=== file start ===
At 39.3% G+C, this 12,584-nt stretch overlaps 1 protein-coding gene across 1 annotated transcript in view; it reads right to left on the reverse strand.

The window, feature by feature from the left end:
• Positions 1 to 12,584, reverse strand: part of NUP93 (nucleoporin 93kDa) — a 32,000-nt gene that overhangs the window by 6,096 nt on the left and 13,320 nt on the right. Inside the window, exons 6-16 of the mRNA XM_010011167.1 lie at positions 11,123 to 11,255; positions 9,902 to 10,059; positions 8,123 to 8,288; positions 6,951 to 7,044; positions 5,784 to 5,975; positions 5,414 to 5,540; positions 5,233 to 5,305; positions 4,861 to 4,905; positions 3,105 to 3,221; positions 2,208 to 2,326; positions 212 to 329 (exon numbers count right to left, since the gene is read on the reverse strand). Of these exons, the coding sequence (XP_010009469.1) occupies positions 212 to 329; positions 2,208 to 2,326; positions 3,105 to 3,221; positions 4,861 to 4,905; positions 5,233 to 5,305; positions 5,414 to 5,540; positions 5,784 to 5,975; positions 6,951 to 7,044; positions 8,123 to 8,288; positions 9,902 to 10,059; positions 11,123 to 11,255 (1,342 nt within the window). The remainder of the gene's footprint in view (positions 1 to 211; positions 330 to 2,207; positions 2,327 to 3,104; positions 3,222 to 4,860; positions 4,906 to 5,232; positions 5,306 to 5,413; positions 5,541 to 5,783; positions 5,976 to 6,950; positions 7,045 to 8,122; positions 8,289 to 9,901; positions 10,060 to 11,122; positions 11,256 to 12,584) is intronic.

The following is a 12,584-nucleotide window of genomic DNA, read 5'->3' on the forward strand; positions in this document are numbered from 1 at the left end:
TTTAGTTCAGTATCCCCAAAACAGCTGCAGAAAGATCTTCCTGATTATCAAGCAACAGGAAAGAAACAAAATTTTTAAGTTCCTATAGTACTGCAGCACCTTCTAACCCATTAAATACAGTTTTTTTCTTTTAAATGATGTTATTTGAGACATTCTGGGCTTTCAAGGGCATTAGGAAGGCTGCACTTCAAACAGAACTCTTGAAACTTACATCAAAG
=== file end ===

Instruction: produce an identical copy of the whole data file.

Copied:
At 39.3% G+C, this 12,584-nt stretch overlaps 1 protein-coding gene across 1 annotated transcript in view; it reads right to left on the reverse strand.

The window, feature by feature from the left end:
• Positions 1 to 12,584, reverse strand: part of NUP93 (nucleoporin 93kDa) — a 32,000-nt gene that overhangs the window by 6,096 nt on the left and 13,320 nt on the right. Inside the window, exons 6-16 of the mRNA XM_010011167.1 lie at positions 11,123 to 11,255; positions 9,902 to 10,059; positions 8,123 to 8,288; positions 6,951 to 7,044; positions 5,784 to 5,975; positions 5,414 to 5,540; positions 5,233 to 5,305; positions 4,861 to 4,905; positions 3,105 to 3,221; positions 2,208 to 2,326; positions 212 to 329 (exon numbers count right to left, since the gene is read on the reverse strand). Of these exons, the coding sequence (XP_010009469.1) occupies positions 212 to 329; positions 2,208 to 2,326; positions 3,105 to 3,221; positions 4,861 to 4,905; positions 5,233 to 5,305; positions 5,414 to 5,540; positions 5,784 to 5,975; positions 6,951 to 7,044; positions 8,123 to 8,288; positions 9,902 to 10,059; positions 11,123 to 11,255 (1,342 nt within the window). The remainder of the gene's footprint in view (positions 1 to 211; positions 330 to 2,207; positions 2,327 to 3,104; positions 3,222 to 4,860; positions 4,906 to 5,232; positions 5,306 to 5,413; positions 5,541 to 5,783; positions 5,976 to 6,950; positions 7,045 to 8,122; positions 8,289 to 9,901; positions 10,060 to 11,122; positions 11,256 to 12,584) is intronic.

The following is a 12,584-nucleotide window of genomic DNA, read 5'->3' on the forward strand; positions in this document are numbered from 1 at the left end:
TTTAGTTCAGTATCCCCAAAACAGCTGCAGAAAGATCTTCCTGATTATCAAGCAACAGGAAAGAAACAAAATTTTTAAGTTCCTATAGTACTGCAGCACCTTCTAACCCATTAAATACAGTTTTTTTCTTTTAAATGATGTTATTTGAGACATTCTGGGCTTTCAAGGGCATTAGGAAGGCTGCACTTCAAACAGAACTCTTGAAACTTACATCAAAG